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Notes from the filmmaker

It Ain't City Music was filmed in 1972 at the National Country Music Contest, Whippoorwill Lake, Warrenton, Va. The festival was sponsored by the Warrenton Jaycees. Warrenton is about 60 miles west of Washington, DC. In those days, the area was rural and the economy was agricultural. In the 1980s as the area became more suburban, the festival ended.

Here are some notes by filmmaker Tom Davenport from an a 1973 article in Film News…

I grew up on a farm about 15 miles away from Lake Whippoorwill in Fauquier County, Virginia where the National Country Music contest was held every summer. At the time, it was the oldest Country Music contest in the country. In 1970 (I was 31 years old) I went to the Contest and took a lot of still photographs and it was through these that the idea of a film came about.

Initially, I thought I might focus on the Contest itself — follow the potential winners and losers and try to generate an element of suspense in the outcome — but I decided not to. The winner of each category receives a cash prize, but as one man in the film notes, "I don't come to win, I come to play..." And that sentiment is really, I felt, the core of the festival — the real action and the best playing are "in the field" where the music and good times are spontaneous. I had seen paintings by Brueghel of peasants at festivals and that same spirited atmosphere, vulgar and exuberant, was exactly what I wanted to convey in It Ain't City Music.

The women in the film (and the examples are outstanding but typical) are particularly provocative --very gaudy, buxom and sexually obvious in their hot-pants and bouffant hairdos, real honky-tonk angels. The "good old boys" look more subdued. That Elvis-style glitter is reserved for the stage, and they concentrate their efforts on serious "lady-watching, pickin' and drinkin'." On all levels the festival was often described as a kind of "family reunion," where everybody, infants through grandma, players and fans can get it together. In one interview (not used) a fellow went to some lengths contrasting country music to soul music and rock, his point being that country music was their music, the "true American music." But most people said country music was for everybody, and I think they genuinely felt that. As one man we interviewed said, it used to be that anybody connected with country music was a "hick," a "mountaineer," but that's not so anymore. Now, country music has become respectable, gone "uptown." And so have country music festivals. Once purely a rural phenomenon, their present "uptown" popularity is due in large part/to the nostalgia revival which reflects a craving for a less cynical, more traditional, in a way more conservative, sense of values.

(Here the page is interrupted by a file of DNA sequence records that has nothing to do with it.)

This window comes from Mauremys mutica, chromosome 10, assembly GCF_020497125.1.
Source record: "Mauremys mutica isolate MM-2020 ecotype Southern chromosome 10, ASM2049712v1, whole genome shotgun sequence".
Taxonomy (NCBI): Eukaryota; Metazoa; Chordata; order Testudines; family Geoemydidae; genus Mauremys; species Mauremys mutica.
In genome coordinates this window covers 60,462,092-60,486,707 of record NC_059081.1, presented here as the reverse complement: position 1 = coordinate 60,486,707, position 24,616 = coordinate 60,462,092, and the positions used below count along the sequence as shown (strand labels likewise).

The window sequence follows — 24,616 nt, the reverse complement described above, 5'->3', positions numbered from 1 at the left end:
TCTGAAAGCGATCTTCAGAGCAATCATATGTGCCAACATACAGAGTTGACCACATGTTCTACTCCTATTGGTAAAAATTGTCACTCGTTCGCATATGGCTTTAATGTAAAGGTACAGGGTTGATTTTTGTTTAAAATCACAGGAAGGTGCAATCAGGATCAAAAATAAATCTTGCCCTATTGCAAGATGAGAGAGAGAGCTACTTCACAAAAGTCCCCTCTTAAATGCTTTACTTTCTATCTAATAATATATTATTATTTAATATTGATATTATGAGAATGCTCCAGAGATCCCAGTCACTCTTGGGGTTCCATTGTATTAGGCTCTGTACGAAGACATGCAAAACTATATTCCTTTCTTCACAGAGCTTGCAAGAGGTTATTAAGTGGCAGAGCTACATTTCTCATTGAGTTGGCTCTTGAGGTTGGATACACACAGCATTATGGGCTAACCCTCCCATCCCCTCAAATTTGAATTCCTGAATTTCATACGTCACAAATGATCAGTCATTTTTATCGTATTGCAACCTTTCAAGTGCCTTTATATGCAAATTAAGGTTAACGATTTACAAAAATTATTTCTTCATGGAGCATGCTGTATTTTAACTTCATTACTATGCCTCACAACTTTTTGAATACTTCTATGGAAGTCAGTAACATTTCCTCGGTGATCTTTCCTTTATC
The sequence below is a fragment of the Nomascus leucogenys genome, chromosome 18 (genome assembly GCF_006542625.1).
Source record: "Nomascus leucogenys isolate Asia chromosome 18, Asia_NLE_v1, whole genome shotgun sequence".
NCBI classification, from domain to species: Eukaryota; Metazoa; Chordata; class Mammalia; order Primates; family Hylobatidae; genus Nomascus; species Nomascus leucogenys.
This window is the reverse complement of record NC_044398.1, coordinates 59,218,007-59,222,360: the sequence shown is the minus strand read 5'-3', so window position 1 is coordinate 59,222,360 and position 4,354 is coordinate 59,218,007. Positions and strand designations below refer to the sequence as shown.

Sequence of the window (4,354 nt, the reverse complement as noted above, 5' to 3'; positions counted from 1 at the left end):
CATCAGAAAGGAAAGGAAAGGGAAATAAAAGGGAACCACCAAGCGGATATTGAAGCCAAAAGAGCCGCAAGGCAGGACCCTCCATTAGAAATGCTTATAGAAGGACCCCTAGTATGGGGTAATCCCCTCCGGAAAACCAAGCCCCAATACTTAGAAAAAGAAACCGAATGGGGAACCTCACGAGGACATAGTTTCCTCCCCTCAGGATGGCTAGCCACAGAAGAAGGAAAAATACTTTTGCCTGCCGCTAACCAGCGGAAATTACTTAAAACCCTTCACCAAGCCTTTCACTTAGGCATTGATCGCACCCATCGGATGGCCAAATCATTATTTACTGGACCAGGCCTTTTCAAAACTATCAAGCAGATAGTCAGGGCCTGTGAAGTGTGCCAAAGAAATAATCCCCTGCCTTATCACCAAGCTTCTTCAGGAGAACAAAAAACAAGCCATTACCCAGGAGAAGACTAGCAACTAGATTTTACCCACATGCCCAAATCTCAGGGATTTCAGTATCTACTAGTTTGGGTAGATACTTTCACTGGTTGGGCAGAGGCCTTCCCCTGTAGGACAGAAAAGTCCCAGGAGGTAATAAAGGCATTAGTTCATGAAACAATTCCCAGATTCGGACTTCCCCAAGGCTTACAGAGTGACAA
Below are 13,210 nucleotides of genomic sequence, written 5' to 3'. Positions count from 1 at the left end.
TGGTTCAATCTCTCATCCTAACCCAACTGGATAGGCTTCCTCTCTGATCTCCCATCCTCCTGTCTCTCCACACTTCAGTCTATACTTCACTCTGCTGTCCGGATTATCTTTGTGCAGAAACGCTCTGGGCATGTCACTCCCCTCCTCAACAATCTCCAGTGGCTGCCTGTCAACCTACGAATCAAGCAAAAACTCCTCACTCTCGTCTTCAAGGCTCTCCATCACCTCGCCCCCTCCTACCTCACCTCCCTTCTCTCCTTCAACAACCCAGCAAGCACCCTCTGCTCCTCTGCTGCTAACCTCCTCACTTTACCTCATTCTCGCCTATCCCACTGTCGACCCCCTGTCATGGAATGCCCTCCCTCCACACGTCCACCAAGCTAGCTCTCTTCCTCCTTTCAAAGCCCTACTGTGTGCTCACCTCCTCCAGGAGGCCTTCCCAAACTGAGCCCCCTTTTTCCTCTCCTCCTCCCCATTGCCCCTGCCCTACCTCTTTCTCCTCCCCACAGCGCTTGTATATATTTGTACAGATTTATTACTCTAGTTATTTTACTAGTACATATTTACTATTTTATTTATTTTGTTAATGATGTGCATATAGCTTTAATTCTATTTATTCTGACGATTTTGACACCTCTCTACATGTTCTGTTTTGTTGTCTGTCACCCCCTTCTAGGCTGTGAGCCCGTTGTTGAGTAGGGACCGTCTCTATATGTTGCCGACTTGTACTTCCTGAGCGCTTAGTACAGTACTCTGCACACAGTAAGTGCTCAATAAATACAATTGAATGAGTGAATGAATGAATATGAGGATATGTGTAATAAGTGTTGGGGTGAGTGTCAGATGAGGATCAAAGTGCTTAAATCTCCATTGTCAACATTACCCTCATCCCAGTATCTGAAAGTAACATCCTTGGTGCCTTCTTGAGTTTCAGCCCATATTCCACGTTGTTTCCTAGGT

Many of the people in the film mythologize their own backgrounds. They reminisce about their rural origins, their folks, the depression and hard times ("We didn't have no food, but Mamma always had the guitar on the front porch!") but now they've left the hills and moved into town, into suburbia, into the city. Increasingly the themes of country music songs deal with the complications of life away from the farm - "any country song you hear nowadays the guy's either in jail or just got divorced...", notes a man who continues, "...but it's their lives and they write songs about it..." Their new affluence is proudly evident by the sophisticated consumer goods they bring to the festival — fancy campers, recreation equipment — the status objects of prototypical Middle Americans, supporters of the American Dream and (judging from the bumper stickers on their campers) the politicians who promise it to them. However, people didn't come to the Contest to expound political philosophies; they came to relax, to be seen, be entertained and carouse. They liked being filmed and I liked filming them and the warmth and humor and exuberance they reveal is what I wanted to share through the film.

Acknowledgements to: These notes were originally from an article by Tom Davenport in Film News, 1973

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